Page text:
Adapted from

Barbers pole worm – or more correctly Haemonchus contortus – is not usually a problem in south western Victoria. However, over the last few years we have seen isolated cases in spring and autumn. Barbers pole worm likes wet warm conditions and this has been the case in some recent seasons. Populations can build quickly because of the worms’ huge egg output.

Barbers pole worms are large, blood-sucking worms which can quickly suck blood causing severe anaemia and rapid death in both sheep and alpacas.

Haemonchus contortus

The barber’s pole worm (BPW), Haemonchus contortus, is quite long (20 to 30 mm) and clearly visible. Only the adult female has the characteristic ‘barber’s pole’ appearance due to the pink (blood-filled) intestinal tract of the worm twisted around the paler reproductive tract. The male worm is smaller (around 15 mm) and pale pink.

Females are prolific egg layers, laying up to 10,000 eggs per day. BPW eggs require warm, moist conditions to hatch. Once hatched, however, they develop into tough larvae that can survive for months on pastures before being ingested by grazing sheep or alpacas, where they then grow into blood-sucking adults.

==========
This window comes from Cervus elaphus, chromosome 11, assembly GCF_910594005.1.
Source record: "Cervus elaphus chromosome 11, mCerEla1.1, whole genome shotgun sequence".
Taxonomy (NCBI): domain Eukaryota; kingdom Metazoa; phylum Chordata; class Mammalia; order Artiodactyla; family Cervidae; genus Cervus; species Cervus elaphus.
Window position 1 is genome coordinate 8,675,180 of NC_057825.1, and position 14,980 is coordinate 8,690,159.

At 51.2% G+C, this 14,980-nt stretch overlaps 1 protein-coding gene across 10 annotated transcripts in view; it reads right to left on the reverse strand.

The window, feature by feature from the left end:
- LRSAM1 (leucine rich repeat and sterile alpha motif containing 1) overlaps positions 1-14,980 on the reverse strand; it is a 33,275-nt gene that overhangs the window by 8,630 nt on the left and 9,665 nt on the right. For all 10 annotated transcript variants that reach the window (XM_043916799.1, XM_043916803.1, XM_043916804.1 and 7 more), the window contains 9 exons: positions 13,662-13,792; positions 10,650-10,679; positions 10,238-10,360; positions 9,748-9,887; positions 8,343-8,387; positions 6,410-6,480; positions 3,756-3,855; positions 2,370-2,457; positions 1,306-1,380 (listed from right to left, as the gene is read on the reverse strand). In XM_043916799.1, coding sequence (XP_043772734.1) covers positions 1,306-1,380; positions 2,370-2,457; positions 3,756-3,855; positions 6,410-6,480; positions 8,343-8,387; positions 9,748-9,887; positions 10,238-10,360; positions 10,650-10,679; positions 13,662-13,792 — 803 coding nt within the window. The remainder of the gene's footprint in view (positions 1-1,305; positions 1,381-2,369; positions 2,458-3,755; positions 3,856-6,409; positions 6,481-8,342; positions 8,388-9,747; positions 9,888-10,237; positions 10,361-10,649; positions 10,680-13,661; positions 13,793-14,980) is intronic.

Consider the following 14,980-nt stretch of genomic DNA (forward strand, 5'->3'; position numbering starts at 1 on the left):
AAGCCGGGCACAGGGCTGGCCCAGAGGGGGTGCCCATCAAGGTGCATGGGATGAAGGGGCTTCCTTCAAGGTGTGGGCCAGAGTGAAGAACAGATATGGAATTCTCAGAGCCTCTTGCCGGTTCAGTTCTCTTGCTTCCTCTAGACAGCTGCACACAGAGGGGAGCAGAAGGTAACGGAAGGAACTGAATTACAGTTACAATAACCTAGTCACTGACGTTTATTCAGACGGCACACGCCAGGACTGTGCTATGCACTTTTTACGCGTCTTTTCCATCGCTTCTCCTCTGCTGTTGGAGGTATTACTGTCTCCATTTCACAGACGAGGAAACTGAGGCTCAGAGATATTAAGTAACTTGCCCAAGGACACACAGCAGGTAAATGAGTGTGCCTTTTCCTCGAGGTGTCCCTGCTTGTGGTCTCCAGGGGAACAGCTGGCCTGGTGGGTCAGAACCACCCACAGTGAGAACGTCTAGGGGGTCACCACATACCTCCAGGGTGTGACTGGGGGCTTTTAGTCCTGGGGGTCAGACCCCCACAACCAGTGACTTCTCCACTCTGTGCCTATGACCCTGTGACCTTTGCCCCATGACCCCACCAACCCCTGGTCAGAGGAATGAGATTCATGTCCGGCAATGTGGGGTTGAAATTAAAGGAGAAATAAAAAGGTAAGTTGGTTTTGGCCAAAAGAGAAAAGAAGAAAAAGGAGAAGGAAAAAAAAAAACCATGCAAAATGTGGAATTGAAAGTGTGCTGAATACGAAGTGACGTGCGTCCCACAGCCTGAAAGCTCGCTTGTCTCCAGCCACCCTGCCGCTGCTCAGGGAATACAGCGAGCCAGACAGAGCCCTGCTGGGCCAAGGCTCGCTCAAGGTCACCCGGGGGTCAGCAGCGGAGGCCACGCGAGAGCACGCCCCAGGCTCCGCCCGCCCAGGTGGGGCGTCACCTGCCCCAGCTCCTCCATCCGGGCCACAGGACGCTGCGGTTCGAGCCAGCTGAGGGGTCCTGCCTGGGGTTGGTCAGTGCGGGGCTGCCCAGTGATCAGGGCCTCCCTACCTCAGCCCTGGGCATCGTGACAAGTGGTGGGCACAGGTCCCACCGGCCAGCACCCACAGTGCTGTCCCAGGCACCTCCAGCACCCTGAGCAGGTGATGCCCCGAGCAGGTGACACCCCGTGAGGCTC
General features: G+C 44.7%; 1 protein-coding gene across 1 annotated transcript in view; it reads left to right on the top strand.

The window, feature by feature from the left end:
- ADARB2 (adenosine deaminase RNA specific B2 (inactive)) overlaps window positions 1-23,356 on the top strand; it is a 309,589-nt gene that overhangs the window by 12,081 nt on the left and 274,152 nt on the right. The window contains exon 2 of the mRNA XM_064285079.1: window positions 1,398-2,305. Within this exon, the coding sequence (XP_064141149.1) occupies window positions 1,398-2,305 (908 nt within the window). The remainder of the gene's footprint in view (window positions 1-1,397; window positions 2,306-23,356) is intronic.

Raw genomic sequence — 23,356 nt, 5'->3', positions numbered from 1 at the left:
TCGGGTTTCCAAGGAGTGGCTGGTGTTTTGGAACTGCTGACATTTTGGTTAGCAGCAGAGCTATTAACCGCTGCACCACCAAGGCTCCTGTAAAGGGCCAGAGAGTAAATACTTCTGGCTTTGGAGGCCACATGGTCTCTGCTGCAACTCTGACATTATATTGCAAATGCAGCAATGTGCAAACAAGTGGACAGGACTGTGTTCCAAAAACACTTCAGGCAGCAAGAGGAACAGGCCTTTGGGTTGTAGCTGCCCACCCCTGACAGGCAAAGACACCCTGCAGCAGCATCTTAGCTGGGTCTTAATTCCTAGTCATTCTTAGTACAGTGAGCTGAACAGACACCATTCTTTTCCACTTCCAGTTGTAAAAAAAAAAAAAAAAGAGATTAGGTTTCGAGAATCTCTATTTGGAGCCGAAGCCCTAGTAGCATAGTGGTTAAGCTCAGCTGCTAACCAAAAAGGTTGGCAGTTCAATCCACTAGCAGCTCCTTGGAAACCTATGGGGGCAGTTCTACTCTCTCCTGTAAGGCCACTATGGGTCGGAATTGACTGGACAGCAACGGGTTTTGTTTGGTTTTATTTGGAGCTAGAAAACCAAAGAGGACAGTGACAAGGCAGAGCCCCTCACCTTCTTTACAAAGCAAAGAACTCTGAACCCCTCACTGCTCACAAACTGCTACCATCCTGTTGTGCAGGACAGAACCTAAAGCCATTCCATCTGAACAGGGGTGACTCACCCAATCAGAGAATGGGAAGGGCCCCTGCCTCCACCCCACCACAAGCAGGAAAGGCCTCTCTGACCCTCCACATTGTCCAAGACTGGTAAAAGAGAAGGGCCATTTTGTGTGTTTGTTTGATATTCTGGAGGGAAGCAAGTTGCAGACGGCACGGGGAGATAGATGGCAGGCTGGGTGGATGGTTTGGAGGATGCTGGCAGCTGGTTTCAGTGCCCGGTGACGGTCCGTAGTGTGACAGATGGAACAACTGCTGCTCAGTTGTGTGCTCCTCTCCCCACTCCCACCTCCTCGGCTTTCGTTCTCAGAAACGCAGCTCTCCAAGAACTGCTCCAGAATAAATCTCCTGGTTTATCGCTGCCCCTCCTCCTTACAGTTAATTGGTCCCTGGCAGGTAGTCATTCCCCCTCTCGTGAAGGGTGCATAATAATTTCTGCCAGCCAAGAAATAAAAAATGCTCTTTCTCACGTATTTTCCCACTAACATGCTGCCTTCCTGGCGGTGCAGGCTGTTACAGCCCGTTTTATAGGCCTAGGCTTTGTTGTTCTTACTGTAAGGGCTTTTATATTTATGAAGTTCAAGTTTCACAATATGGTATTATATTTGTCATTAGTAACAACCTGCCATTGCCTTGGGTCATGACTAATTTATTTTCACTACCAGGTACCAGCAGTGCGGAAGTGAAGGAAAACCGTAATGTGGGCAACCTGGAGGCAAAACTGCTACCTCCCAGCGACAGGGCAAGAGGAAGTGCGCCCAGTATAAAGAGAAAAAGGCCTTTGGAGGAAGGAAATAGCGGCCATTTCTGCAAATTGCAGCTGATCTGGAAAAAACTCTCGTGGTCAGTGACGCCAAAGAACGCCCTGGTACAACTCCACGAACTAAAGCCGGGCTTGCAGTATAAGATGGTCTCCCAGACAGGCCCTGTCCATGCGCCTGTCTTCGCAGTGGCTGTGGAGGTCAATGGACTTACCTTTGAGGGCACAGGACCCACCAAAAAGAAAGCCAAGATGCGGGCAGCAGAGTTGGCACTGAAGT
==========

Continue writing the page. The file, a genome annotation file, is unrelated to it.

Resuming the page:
Adults can become arrested or inhibited inside the sheep for varying periods. They resume activity when environmental conditions become more favourable or when ewes have lowered resistance around lambing time.

Clinical signs

Because they are blood-sucking worms, clinical signs include:

  • Anaemia
  • Lethargy
  • Failure to gain weight
  • Submandibular oedema (bottle jaw)
  • Collapse
  • Death


The only accurate way to diagnose worm infections before productivity losses have occurred is to conduct a worm test (worm faecal egg count). A larval culture is usually recommended in areas where barber’s pole worm is common and in other areas, under wetter than normal conditions, when barber’s pole worm can become a problem.

On post mortem, the worms are visible to the naked eye.


Drench resistance is a major issue for BPW control. Talk to one of our vets about the best drenching strategy.


Since the problem is sporadic in our area, a full control program is not required. Regular WORM EGG COUNT would alert you to a likely problem because the large egg output is typical of the worm. If you have sheep or alpacas which show the other clinical signs, discuss the situation with one of our veterinarians.